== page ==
Particle physics studies the fundamental building blocks of matter and radiation, such as quarks and electrons. This includes famous experiments like the ones at the Large Hadron Collider looking for evidence of the Higgs boson. In theory, all of physics can be worked out from an understanding of these particles.
Astrophysics studies the physics of the universe beyond Earth, from the movement of planets and stars to the background radiation left from the Big Bang. This can be particularly challenging, because most of the universe is so far away. For example, most of our understanding of stars comes from studying the sun, simply because it is so much closer than any other star.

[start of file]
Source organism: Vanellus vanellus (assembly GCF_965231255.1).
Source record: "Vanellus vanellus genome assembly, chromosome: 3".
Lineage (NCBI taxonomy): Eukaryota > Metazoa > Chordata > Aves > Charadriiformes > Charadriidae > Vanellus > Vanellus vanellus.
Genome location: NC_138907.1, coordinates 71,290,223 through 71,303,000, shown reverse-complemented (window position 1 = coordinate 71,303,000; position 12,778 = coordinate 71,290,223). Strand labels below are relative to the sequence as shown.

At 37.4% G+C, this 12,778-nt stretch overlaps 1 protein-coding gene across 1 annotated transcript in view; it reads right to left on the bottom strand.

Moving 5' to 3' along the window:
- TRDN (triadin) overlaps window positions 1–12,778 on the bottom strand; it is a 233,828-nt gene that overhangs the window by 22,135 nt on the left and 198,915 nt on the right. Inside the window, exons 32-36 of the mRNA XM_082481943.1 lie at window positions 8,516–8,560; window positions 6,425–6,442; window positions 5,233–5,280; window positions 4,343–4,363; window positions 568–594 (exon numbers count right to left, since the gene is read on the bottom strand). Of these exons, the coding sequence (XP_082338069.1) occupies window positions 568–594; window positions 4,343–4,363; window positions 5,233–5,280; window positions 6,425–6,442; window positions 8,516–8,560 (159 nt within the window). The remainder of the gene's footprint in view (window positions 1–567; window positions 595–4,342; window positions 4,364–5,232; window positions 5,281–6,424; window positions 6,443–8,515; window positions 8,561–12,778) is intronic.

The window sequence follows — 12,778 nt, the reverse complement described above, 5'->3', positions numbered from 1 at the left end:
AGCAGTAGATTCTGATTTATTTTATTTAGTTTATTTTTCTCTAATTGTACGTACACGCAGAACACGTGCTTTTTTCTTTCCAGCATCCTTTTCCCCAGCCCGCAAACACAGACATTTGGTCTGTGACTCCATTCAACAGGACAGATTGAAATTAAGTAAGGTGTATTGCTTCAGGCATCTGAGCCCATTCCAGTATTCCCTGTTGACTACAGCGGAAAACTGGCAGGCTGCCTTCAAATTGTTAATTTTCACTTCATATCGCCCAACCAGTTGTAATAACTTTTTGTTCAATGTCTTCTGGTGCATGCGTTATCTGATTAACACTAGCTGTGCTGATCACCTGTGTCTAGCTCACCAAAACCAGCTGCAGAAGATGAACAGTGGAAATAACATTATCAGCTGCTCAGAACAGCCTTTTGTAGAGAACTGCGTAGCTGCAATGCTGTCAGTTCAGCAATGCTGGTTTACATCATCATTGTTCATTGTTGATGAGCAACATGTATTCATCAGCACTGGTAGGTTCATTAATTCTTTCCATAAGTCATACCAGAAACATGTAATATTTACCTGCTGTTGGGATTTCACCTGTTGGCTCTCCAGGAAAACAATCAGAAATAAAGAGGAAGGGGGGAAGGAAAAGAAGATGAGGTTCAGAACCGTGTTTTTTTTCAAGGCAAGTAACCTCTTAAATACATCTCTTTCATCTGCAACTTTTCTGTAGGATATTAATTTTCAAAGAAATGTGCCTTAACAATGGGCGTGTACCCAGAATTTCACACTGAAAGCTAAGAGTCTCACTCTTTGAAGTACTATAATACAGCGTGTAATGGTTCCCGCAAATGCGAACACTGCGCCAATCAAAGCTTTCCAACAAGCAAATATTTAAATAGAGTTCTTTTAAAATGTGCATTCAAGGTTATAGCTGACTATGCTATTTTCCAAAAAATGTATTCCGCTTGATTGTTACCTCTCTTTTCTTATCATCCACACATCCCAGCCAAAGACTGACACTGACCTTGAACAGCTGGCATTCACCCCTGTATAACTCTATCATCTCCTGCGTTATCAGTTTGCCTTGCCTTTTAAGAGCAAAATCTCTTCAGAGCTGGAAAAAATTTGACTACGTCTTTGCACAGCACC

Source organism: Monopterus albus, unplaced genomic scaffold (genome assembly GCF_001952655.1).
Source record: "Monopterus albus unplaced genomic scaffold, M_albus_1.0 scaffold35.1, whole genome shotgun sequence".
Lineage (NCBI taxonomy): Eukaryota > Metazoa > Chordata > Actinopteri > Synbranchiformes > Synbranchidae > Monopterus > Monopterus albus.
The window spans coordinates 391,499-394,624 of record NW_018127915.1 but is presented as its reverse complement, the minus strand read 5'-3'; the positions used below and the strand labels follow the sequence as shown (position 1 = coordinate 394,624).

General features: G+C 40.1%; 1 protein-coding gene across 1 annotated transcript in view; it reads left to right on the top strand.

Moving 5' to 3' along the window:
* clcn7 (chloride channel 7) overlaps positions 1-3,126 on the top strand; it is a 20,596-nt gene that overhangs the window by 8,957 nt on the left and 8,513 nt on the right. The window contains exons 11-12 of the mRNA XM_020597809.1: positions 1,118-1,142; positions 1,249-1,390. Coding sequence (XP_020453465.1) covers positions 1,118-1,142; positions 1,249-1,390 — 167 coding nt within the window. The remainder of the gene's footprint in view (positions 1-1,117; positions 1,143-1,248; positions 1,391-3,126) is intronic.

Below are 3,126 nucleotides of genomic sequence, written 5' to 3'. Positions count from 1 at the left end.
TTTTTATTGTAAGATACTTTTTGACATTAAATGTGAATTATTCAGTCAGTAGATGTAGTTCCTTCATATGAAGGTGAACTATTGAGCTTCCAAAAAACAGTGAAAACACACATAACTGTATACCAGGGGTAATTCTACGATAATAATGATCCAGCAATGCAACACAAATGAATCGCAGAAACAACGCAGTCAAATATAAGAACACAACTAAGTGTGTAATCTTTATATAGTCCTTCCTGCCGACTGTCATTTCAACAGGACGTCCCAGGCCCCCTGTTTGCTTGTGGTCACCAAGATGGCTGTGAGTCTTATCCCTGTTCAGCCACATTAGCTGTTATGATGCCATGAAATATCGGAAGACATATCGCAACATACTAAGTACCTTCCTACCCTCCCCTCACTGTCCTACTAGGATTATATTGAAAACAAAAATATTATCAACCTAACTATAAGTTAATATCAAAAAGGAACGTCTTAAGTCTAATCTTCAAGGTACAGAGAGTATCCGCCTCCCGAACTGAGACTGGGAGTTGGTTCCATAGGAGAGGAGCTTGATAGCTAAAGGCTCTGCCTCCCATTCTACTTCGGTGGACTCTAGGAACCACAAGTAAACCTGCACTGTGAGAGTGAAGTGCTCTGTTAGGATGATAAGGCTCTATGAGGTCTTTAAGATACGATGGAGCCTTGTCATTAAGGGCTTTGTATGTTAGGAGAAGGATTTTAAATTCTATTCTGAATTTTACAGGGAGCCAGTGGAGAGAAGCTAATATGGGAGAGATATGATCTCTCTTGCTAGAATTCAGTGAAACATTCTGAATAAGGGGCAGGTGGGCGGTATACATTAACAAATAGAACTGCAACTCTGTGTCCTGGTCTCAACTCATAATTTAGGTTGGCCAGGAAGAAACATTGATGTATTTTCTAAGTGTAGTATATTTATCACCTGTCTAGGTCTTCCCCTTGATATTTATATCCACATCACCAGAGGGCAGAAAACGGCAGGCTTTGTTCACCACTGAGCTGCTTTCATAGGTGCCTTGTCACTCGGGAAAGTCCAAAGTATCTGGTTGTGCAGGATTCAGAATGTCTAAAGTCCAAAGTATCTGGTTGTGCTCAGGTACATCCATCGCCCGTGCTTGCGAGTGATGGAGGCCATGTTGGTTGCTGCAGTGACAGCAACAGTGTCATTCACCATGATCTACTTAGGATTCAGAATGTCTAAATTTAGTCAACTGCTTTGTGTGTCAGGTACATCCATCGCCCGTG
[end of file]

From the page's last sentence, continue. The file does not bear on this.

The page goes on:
Theoretical physics uses maths to understand physics and makes predictions about things which haven’t yet been tested. For example, the Higgs boson was predicted by theoretical physicists in 1964, long before experiments began looking for it.
Medical physics isn’t a branch of the subject, but a way of applying it. It’s the use of physics in healthcare, from X-rays and CT scans to radiation therapy for cancer. Medical physicists are involved in the development and application of these techniques and in monitoring their safety. They also offer advice on dealing with radioactive materials safely.
Medical physicists need a relevant undergraduate degree followed by specific medical training, usually through the NHS Scientist Training Programme.